Holding area at Ellis Island.

These stories do not describe events that took place in the past week—they describe conditions in 1924, just after Congress passed legislation that dramatically reduced the number of immigrants eligible for entry into the United States. The new law created bottlenecks at American ports, including Ellis Island. Critics of the law were dismayed to note that soldiers who had fought in World War I but later left the country found themselves stranded, uncertain of when they could return. Other opponents complained that the law unfairly targeted certain ethnic groups. Italians, who had made up a large percentage of immigrants to the United States since the early 1900s, saw their numbers slow to a trickle. Religious minorities also suffered under the new law; the family mentioned in the opening paragraph were Jews from Palestine.


On this blog, we try not to overstate the link between past and present. Immigration restrictions in 2017 are not the same as in 1924; America now is very different from America then. Nevertheless, President Trump’s executive order has drawn attention to America’s historic position as a beacon for immigrants, along with its equally long history of trying to exclude “undesirables.” Trump’s critics are right: his executive order is un-American, a betrayal of our core principles. At the same time, it is also quintessentially American, a modern manifestation of the nativist tendencies that have always existed in this country.

Part II of this post explores the fears that immigrants in the 1920s were violent radicals who threatened the American way of life. It will also consider how that history relates to current attitudes, and provide another illustration of how past events can be misconstrued in a modern context.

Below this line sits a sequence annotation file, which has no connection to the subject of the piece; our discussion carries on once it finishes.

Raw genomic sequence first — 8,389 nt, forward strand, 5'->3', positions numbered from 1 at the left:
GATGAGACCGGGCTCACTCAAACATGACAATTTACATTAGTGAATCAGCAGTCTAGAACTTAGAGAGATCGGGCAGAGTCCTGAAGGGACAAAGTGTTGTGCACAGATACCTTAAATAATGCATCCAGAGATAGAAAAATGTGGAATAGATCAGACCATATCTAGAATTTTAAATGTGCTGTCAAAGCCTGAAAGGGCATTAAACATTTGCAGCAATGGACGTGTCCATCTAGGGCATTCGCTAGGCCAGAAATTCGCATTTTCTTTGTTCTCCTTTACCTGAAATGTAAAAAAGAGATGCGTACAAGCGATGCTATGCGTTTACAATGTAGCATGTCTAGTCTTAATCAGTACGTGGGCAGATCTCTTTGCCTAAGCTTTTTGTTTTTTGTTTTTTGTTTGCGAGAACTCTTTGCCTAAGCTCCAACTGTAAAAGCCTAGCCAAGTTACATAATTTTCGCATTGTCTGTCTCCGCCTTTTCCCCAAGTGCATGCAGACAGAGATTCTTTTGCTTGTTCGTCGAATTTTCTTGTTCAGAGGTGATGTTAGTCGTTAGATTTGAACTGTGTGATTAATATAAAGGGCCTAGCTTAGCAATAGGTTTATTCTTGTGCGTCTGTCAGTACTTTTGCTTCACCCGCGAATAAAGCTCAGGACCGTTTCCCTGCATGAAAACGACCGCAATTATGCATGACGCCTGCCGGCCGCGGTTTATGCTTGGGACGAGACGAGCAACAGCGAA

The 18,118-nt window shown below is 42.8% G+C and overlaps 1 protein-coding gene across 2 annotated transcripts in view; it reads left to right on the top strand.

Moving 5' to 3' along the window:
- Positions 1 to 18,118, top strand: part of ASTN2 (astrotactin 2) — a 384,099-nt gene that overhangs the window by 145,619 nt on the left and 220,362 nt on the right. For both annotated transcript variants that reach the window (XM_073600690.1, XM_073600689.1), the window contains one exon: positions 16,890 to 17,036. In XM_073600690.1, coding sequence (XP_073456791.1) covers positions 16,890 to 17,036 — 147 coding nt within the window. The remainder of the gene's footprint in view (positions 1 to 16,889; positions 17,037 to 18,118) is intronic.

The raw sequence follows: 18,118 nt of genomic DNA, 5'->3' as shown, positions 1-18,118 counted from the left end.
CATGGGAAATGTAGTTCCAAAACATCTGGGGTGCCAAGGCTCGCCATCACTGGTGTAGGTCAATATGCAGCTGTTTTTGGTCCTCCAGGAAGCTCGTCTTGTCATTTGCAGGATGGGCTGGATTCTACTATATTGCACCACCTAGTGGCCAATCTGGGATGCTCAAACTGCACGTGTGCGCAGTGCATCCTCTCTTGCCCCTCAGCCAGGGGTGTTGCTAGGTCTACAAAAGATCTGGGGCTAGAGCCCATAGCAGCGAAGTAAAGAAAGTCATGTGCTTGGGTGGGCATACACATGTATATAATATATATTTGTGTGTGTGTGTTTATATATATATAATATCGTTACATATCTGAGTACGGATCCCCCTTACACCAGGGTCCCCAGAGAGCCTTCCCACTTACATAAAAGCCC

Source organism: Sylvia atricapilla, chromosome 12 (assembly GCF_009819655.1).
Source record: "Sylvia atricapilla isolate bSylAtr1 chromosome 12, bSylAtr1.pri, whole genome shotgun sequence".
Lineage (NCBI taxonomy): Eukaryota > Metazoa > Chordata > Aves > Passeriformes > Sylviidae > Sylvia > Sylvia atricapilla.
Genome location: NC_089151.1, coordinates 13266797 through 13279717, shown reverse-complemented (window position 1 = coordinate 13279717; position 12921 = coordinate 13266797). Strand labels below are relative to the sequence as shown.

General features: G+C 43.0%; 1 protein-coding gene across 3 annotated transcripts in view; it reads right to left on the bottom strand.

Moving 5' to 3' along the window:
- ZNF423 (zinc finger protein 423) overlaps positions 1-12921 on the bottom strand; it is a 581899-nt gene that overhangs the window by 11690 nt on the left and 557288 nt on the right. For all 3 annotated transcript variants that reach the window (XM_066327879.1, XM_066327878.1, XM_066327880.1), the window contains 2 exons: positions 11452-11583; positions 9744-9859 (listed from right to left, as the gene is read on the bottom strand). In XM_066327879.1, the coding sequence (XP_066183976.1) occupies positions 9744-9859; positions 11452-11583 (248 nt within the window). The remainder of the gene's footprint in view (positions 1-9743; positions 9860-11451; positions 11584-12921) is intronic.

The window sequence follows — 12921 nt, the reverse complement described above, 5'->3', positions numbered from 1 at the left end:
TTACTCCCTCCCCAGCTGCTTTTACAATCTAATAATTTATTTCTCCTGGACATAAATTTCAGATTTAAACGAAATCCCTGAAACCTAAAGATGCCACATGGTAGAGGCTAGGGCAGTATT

Van Uden Walks Us through Manchester’s Past

Kristen van Uden and Benedict

Those of you who read the Union Leader might have seen the following article:

Kristen Van Uden ’16 is a History major and Russian Area Studies minor from Manchester, NH. Recently, while working with the Manchester Historic Association (MHA), Van Uden produced a booklet entitled “Manchester Remembers” that maps out a walking tour of 20 sites in the city that are associated with public commemoration. The MHA will be selling the booklet at the Millyard Museum. One Thing after Another had some questions for Kristen who is spending the summer working at the Office of Admission.

Q: One Thing after Another understands that this booklet originated in your public history course at Saint Anselm College, but where did you get the idea for this particular project?

A: Having grown up in Manchester, I had always walked by these historic sites without much background information concerning their significance.  I had always wanted to learn more but was unsure of where to start.  I imagine that many Manchester natives are faced with the same problem.  My project is designed to provide a quick and interesting introduction to these sites, with the ultimate hope of prompting further research.  With so many demands on our time, I knew that not many people would put forth a great deal of effort toward educating themselves about seemingly obscure sites throughout the city.  Therefore, I developed something that can be read in less than an hour that will hopefully give people finding themselves in Manchester a better understanding of their surroundings.

Q: How did you go about finding these historic sites?